August 15, 2022 PAO-07-022-CL-04
Estelle Beguin (EB): As you know, there was significant evolution in the mRNA space due to the COVID-19 pandemic. Now, the development of drug delivery systems for nucleic acids is branching out to different programs and different indications. The broadening was particularly noticeable from 2021, but today we really see interesting growth in the development of mRNA therapies for other infectious diseases and in the field of immuno-oncology. Both of those areas will be the next stage. Beyond that, it will be very interesting to see what indications researchers focus on next with respect to mRNA-based systems that leverage LNPs.
lipid components only. There is much still to be explored for these newer formulations.
Formulations that have already been proven and approved for use in COVID-19 vaccines can simplify things for drug product developers trying to apply them to other indications. Nonetheless, new formulations will continue to be developed for improvements. There is still much to be proven for these newer lipid delivery systems in ongoing clinical trials, but once candidates get through the different clinical stages, the use of LNPs for other markets will be very much broadened, and companies that are developing these therapeutics will have more options. Either way, the IP landscape in this field is complex, and developers need to be mindful of this to respect the IP rights of third parties.
a balance of finding out how to create the least complex formulation that still enables the performance you want.
egradation means that any impurities within the lipid excipients used to encapsulate it should be considered for their impact on the performance of the mRNA overall. Therefore, impurities in lipid excipients must be controlled very tightly and regulatory parameters are very stringent.
Claudia Widmann (CW): That high level of control is also critical because the effect of the API is very much coupled to the lipid excipients. The purity and safety of novel, synthetic lipid excipients must be demonstrated, owing to their central role in the function of the drug product, distinct physicochemical properties, and the potential for interaction with other ingredients or the physicochemical environment. In fact, these excipients must comply with challenging and complex regulatory requirements that are similar to those for APIs.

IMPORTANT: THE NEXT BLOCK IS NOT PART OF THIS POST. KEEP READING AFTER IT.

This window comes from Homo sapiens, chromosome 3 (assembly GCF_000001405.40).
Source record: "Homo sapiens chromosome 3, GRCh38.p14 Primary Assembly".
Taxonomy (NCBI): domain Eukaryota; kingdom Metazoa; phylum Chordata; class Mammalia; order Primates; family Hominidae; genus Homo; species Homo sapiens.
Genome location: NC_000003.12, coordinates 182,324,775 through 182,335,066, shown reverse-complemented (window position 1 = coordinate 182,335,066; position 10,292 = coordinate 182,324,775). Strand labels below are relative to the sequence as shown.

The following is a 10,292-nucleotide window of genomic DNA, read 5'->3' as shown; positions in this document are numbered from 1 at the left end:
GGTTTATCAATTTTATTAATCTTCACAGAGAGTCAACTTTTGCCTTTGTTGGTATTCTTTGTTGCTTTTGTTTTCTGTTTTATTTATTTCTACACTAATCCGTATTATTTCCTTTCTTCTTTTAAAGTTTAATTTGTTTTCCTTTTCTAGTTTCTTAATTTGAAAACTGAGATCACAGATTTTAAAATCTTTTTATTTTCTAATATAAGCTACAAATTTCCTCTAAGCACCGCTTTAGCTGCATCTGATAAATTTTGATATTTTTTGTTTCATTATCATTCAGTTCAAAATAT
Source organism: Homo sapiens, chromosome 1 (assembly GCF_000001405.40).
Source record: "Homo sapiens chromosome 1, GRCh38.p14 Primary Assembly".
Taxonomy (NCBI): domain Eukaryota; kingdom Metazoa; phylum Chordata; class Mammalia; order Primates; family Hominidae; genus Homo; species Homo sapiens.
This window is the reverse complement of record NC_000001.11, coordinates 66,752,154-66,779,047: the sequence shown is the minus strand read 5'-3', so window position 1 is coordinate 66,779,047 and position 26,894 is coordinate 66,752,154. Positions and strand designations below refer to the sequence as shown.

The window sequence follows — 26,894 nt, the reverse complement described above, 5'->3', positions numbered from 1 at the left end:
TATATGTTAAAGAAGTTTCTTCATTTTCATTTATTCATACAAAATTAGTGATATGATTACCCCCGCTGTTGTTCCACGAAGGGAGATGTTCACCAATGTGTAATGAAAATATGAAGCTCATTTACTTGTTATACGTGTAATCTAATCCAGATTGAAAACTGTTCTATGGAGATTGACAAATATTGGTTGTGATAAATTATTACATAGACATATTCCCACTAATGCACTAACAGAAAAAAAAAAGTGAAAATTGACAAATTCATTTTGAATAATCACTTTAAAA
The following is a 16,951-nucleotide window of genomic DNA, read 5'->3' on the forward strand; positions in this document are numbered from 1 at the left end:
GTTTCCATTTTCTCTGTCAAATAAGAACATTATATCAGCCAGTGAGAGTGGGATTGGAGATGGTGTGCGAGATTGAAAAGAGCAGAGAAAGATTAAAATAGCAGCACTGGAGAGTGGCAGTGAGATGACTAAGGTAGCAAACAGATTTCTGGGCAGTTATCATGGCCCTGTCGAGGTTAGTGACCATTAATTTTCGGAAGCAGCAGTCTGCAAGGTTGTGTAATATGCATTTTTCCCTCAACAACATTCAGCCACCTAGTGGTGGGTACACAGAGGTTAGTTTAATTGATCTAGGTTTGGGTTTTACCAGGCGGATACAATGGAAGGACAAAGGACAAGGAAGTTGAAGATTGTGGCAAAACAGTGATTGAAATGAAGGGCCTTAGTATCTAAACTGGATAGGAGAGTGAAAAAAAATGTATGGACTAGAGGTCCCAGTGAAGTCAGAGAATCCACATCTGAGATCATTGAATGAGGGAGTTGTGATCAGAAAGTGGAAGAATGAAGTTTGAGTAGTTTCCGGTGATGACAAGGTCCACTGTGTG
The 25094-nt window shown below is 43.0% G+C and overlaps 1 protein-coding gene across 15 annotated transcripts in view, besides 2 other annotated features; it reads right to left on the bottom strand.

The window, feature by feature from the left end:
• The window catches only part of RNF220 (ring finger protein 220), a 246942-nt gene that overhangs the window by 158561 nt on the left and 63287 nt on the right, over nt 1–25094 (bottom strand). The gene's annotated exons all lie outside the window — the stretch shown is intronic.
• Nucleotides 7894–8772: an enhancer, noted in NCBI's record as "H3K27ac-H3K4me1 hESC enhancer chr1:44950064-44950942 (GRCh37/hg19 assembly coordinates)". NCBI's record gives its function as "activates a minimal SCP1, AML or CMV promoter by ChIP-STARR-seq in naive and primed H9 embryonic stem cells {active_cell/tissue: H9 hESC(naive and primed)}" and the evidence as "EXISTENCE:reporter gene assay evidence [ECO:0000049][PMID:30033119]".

For this reason, a lipid excipient needs a considerable amount of documentation so that the authorities can understand that everything is under control. It is important, in fact, to demonstrate that the fate and purge of impurities is understood and that the excipient manufacturing process is very much under control to ensure that the lipids produced from each batch have reproducible quality attributes.
There is a difference. For any excipients obtained from natural sources, it is more difficult to ensure that the same level of product consistency that can be achieved through chemical synthesis can be obtained when using naturally derived materials.
In general, I would say guidelines are adjusted by regulatory authorities as new information is obtained, because some guidelines and limits are established based on empirical data. One problem, however, is that some jurisdictions don’t have any lipid excipient-specific guidelines. That is why it is so difficult. You have to think very much about what makes sense, what could be a problem, and what might be of concern to regulators. Guidelines for lipid excipients are pretty well established in the United States, but Europe does not have specific guidance documents for lipid excipients. However, the International Council for Harmonisation (ICH) guidelines are a solid lead for the expectations from authorities.
There are some cases where some of the specifications need to be tighter than what is allowed based on the guidance, because those impurities can have an impact on the drug product’s performance. In those cases, our specifications are typically tighter than those found in the guidelines.
One example is residual solvents. The regulatory limits are established on the basis of daily exposure limits for patients. They do not necessarily take into account the impact that solvent impurities might have on the API itself. It is therefore common for drug manufacturers to establish lower limits for these impurities than what are required by the regulations.
MilliporeSigma and the flexibility that network offers to push through logistics hurdles, raw material supply issues, and ramp up production to meet demand.
consistent and reproducible quality
ncluding having extensive experience with all types of lipid excipients, as well as all the regulatory expertise needed in-house to facilitate compliance and approval.
The third consideration relates to scalability. It is very disruptive if a drug product manufacturer has to change raw material suppliers between preclinical and clinical phases. Switching suppliers can result in differences in the lipid excipients provided, which can result in inconsistencies in the performance of the mRNA drug product. That can be costly, take time, and be very challenging. It is best to work with a supplier that can support drug product developers with lipids suitable for early clinical phases all the way to commercialization.
Claudia Widmann is a Regulatory Expert in the pharma registration group. The main activities are the dossier creation and maintenance for the products, developed on the corresponding location in the subsidiary in switzerland. The product manufacturing is specialized among other products in lipid excipients . Claudia holds a Masters Degree in Regulatory Affairs from the "Technische Universität Lübeck", as well as a Masters Degree and a PhD in a nanotechnological field of expertise.